The first time I landed at Aeroparque airport in Buenos Aires, I thought it was one of the most beautiful airports I'd ever seen. It's a lush green strip on the edge of the brown waters of the River Plate. It was a beautiful warm sunny day and I could smell the eucalyptus trees, and honeysuckle bushes.
Then I saw a military Herc taxiing down a runway, and I remembered something horrible. This was one of the airports where thousands of men, women,and children took off on planes like that, and never returned.
It happened during Argentina's dirty war. Groups of about thirty prisoners would be chosen from some of the clandestine detention centers in Buenos Aires. Most of them had been held for weeks and months, and brutally tortured. Now they were told their suffering was over. They were going to be taken to a nice camp in the south.
Their guards put on music and made them dance to show them how happy and grateful they were. Then the prisoners were told they had to be vaccinated. Instead they were given a powerful barbiturate that made them groggy or knocked them out.
Then they were loaded on to a plane and flown out over the South Atlantic. Sometimes they were given another needle, sometimes they were not. Sometimes their stomachs were slashed open before they threw them out of the door. So the bodies would sink sooner and be eaten by sharks. Once they threw a tiny baby out with its mother. Because the bastard butchers thought the baby was too ugly for anyone to adopt.
It's a horrifying story. Although it's just one episode in a murderous dirty war that went on for years. But what makes this story even more horrendous, is that the death flight killers were blessed by the Catholic Church.
They were told that throwing people out of planes alive was OK. That their victims, the "godless communists" died a "Christian death" because they "didn't suffer." Some of these priests were even criminals themselves.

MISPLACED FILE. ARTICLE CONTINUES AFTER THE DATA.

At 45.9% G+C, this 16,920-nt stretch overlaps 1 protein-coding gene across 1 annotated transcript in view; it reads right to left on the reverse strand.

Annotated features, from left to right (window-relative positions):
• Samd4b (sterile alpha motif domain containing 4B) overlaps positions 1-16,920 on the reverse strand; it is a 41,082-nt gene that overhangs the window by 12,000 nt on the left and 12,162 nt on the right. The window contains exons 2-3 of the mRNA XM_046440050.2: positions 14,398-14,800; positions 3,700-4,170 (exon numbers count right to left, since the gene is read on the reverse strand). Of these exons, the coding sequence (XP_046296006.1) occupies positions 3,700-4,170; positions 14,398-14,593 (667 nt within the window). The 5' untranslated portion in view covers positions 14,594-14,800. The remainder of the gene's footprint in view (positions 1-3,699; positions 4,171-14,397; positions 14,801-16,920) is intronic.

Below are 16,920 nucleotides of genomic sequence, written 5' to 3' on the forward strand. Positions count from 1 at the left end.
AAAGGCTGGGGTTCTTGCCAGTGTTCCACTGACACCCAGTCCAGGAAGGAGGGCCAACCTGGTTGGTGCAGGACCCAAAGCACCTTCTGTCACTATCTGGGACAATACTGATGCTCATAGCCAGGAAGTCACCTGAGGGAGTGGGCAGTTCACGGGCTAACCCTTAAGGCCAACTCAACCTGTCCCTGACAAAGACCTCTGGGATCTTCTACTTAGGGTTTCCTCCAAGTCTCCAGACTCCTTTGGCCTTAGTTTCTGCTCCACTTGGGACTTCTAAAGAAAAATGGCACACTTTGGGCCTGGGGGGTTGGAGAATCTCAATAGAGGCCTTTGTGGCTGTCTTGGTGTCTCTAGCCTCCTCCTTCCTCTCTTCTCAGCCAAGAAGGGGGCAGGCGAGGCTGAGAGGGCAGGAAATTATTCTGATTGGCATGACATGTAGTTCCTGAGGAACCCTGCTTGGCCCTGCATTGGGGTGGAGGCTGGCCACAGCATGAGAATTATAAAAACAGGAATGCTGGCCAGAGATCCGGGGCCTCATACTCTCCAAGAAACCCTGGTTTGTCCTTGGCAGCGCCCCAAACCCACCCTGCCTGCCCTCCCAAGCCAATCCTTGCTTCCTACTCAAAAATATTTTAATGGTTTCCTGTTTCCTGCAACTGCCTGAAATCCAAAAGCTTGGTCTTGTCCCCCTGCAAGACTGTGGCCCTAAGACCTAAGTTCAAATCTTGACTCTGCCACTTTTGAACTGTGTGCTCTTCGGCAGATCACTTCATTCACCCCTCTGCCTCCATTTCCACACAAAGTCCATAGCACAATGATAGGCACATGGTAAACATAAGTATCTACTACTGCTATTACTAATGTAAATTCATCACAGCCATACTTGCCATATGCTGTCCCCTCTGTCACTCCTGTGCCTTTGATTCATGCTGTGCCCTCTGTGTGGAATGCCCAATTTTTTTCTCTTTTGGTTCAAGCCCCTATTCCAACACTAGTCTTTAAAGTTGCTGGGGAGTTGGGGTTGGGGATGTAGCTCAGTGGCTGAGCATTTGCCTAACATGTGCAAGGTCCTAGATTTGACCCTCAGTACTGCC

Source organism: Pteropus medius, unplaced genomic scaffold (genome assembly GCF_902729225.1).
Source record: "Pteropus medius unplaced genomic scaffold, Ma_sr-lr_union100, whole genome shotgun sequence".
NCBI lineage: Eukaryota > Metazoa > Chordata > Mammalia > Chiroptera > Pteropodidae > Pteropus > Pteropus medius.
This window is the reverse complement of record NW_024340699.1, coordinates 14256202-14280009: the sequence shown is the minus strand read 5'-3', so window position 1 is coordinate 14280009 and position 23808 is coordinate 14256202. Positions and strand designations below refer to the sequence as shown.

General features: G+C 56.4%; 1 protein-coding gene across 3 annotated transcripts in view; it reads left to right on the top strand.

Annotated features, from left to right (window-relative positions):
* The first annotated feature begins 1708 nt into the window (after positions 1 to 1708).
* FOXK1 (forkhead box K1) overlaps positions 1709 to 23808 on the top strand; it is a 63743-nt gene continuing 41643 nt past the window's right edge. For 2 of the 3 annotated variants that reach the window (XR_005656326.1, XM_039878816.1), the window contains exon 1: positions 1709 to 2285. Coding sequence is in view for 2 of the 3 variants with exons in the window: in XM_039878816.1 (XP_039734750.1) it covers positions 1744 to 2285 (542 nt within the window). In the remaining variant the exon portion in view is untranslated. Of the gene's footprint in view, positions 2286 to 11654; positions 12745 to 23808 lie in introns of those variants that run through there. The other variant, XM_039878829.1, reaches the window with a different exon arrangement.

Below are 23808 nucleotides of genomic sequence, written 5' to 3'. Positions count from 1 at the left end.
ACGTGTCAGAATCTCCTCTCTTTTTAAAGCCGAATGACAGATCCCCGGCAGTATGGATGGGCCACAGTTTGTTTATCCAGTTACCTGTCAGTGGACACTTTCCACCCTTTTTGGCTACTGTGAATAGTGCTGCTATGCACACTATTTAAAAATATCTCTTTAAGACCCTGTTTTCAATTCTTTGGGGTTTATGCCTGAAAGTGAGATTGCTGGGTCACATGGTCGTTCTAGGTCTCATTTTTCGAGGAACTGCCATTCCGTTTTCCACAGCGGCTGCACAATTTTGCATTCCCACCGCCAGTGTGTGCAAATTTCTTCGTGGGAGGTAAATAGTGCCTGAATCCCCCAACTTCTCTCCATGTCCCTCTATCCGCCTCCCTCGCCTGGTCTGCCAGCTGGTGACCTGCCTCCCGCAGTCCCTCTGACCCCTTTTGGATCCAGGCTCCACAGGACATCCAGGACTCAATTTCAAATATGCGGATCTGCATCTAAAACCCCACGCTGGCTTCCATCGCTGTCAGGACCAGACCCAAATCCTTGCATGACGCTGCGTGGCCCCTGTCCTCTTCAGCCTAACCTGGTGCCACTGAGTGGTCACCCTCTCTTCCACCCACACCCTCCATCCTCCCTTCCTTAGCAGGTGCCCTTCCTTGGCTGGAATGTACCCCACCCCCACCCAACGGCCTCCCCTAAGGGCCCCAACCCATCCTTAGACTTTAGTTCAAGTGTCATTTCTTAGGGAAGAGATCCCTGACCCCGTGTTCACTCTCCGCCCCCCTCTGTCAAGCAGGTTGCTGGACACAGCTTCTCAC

I mention all of this because this weekend Argentinians are marking the 30th anniversary of the military coup that launched the dirty war. And they've been doing it with a wonderful mixture of sadness and joy.
It may be a wake. But it's also a freedom party.
Although it's hard to celebrate when a legion of war criminals, cogs in a killing machine are probably partying with you.
So many of those responsible for these atrocities have never been punished.
A few days later my Argentine friend took me to an old cemetery on the outskirts of Buenos Aires where they had recently discovered some bodies. It was a beautiful leafy place. In the corner of the cemetery was a small ornate building where bodies were once prepared for burial. It was dark and cool inside. It hadn't been used for years.
My friend told me about a young student who was brought here during the dirty war. They held him down on the concrete slab in the middle of the room. And then they jabbed a needle straight into the heart, and injected him with a chemical used to put dogs down.
The concrete table was spattered with what looked like blood stains. There was a carpet of golden leaves on the floor. And a giant crucifix on the wall. It would have been the last thing he saw before they stopped his heart. I wonder if his killers crossed themselves before they carried his body out.
I hope that the brutish right wingers who killed him, and those who gave the orders, and those who blessed them and called torture and murder god's work,are finally punished. That who he was, and how he died, isn't ever forgotten.
I wish that he could know that his country finally came out of the darkness and into the light.
But at least I can thank that poor student for bringing the horror of what happened during the Dirty War home to me. Sometimes numbers are numbing. Sometimes one story tells you EVERYTHING...
And thank him too for giving me a few more words to throw in the faces of all those fascists and murderous religious fanatics who infest the world, and persecute, torture, and kill for their faith.